Press "Enter" to skip to content

Examining the Bow Stabilizer

When you think of archery most of us think of the equipment is as basic as it gets – a bow and an arrow. This is true to a certain extent. Archery is a simple pastime that uses a lot of equipment and some are a little more mystifying for newcomers. Most people are clear when it comes to the bow itself, however the bow stabilizer is a piece of equipment that only the experienced archer will recognize. Basically, if you want to shoot accurately over a long period of time, the bow stabilizer is essential equipment.

A stabilizer serves two main functions. Number one is to hold the bow steady and more stable, hence its name. Number two is that there is less vibration and hand shock. More on this in just a moment.

Firstly we should examine what a stabilizer is made of so we can understand how it works. In the past they were made of metal. Metal is a rather heavy material and although you want to add some weight, because this is what keeps the bow stable, you don’t want to make it too heavy. Carbon or AMS (Alphamethylstyrene) plastics are preferred these days|. The rigidity of carbon means that it performs properly while its light weight makes it comfortable to work with.

A dampening device allows the stabilizer to perform its second function, that of reducing the vibration through the bow from the force of releasing the bowstring. The dampening device will most likely be made of rubber although other vibration absorbent materials may be used. By putting the dampening material away from the end of the bow their effectiveness will be maximized.

The final device you’ll find on a stabilizer is a weight which will sit right on the end after the rubber material. The bow is counterbalanced by the weight which keeps the bow stable when it is being shot. {Aiming consistency is improved by the positioning of the weight at the front of the bow.

Stabilizers come in a range of lengths. The length of the stabilizer you need will depend considerably on the type of archery you plan on doing. In general, the longer the stabilizer you use the more steady your bow will be and consequently, the more accurate you are likely to be. Target archers use long stabilizers. Bowhunters, on the other hand, use shorter stabilizers because of the conditions under which they will be carrying and firing their bow.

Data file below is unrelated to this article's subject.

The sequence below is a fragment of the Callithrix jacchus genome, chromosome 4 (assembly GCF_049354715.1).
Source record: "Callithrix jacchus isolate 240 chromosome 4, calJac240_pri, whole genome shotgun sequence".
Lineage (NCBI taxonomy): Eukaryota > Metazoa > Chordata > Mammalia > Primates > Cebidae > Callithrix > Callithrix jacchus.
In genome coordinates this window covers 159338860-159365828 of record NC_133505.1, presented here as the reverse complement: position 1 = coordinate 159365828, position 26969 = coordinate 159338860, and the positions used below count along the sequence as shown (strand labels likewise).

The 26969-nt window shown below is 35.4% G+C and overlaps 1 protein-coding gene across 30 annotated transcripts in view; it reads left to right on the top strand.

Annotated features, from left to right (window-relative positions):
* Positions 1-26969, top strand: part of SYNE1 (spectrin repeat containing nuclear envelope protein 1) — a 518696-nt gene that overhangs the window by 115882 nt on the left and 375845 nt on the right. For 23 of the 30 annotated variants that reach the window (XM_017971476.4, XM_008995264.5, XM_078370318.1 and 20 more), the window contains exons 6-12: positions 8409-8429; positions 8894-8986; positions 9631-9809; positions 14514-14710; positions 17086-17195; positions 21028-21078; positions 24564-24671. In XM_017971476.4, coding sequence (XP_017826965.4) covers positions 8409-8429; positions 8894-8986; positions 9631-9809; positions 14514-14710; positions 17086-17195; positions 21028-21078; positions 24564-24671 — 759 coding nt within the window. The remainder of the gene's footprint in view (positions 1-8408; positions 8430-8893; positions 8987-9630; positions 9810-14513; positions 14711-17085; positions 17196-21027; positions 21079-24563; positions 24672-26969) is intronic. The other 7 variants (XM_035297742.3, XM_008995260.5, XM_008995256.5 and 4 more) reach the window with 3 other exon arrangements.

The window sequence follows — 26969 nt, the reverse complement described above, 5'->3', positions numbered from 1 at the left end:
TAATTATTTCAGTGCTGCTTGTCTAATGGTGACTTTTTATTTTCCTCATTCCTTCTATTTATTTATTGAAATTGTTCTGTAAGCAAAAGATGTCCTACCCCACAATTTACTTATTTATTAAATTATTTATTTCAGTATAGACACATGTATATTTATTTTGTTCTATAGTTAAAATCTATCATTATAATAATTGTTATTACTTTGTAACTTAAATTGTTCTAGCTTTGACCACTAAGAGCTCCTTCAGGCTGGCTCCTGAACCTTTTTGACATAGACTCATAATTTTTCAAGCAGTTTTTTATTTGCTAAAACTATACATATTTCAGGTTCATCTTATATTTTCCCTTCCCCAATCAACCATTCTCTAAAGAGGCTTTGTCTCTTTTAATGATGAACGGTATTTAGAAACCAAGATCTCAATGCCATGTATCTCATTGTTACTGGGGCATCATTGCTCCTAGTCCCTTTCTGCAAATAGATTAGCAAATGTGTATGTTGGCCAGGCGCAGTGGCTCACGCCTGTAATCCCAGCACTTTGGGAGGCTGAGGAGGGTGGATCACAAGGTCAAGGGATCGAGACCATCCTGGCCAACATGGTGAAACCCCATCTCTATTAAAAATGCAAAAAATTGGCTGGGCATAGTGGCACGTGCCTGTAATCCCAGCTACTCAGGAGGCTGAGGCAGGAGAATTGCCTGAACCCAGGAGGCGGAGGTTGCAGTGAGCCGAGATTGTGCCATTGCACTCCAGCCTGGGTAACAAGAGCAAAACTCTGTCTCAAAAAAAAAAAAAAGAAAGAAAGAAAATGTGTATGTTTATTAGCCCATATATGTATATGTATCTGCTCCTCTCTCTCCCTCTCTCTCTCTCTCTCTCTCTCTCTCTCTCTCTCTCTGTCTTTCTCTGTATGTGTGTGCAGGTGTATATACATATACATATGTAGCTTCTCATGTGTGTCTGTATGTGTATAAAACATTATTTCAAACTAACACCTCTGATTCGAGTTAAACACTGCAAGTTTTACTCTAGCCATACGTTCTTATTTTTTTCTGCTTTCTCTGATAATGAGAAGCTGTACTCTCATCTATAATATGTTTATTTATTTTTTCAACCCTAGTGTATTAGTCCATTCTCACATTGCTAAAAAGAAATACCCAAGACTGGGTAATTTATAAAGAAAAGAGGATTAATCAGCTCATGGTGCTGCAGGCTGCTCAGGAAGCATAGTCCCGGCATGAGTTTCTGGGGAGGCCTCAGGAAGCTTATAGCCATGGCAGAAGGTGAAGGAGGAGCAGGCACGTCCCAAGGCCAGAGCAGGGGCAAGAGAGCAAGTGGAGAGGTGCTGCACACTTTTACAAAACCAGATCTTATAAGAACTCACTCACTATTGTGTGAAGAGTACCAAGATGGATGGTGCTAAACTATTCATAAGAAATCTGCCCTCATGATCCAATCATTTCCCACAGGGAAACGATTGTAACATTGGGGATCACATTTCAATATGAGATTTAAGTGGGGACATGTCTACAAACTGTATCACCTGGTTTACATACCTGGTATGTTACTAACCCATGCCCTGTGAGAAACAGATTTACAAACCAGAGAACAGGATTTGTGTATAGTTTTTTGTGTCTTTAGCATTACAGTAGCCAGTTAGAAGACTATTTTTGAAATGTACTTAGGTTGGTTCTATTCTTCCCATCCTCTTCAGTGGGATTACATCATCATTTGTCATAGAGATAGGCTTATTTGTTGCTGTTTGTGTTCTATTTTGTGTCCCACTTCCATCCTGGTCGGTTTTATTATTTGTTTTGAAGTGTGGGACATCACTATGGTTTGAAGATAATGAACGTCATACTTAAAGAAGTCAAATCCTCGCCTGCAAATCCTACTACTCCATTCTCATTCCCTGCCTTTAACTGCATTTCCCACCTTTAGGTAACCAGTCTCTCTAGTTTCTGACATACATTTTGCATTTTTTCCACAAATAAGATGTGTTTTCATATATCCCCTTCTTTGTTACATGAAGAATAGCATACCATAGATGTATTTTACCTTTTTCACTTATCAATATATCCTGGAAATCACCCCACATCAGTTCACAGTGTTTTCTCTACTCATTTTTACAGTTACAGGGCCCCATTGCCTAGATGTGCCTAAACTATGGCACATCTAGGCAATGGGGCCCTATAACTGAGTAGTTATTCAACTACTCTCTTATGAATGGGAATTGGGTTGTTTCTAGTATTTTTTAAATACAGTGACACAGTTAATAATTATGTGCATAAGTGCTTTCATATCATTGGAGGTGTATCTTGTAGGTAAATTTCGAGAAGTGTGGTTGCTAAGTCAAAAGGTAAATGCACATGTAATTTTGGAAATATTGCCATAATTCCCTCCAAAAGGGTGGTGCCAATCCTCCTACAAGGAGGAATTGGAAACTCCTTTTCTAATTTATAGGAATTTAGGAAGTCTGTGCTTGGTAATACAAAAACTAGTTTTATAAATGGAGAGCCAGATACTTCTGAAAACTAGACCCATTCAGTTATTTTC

Shorter stabilizers are used with shorter framed hunting bows due to the terrain you may be required to cover, long protruding pieces would be more likely to snag hindering progress as well as make more noise. Just the same, any extra weight on the bow would be accentuated the longer the bow has to be carried to the point where it would become extremely tiring.

Finally, we come back to the issue of reducing vibration. Any vibration experienced by the bow is going to be expressed as noise and when you are bow-hunting noise can prove to be one of your worst enemies. Repeated vibration eventually shifts other components on your bow affecting accuracy. Only around 75 per cent of the energy generated in releasing the bowstring gets transferred to the arrow. The rest has to go somewhere else and that is to the only other thing touching the bow, which is you. The accumulated shock that is transferred to your bow arm during a long day of shooting starts to hurt very quickly which will lead to shaking and reduced accuracy.

Having a stabilizer fitted to your bow is important in itself, but just as important is using a stabilizer that suits the kind or archery you will be undertaking. The sort of archer you are and your body type will also make a difference to the type of shooting you’re going to use it for. You have to weigh things up, as it were, look for quality and decide what is most suitable to you and you will be sure to be shooting quietly and accurately.

  • Partner links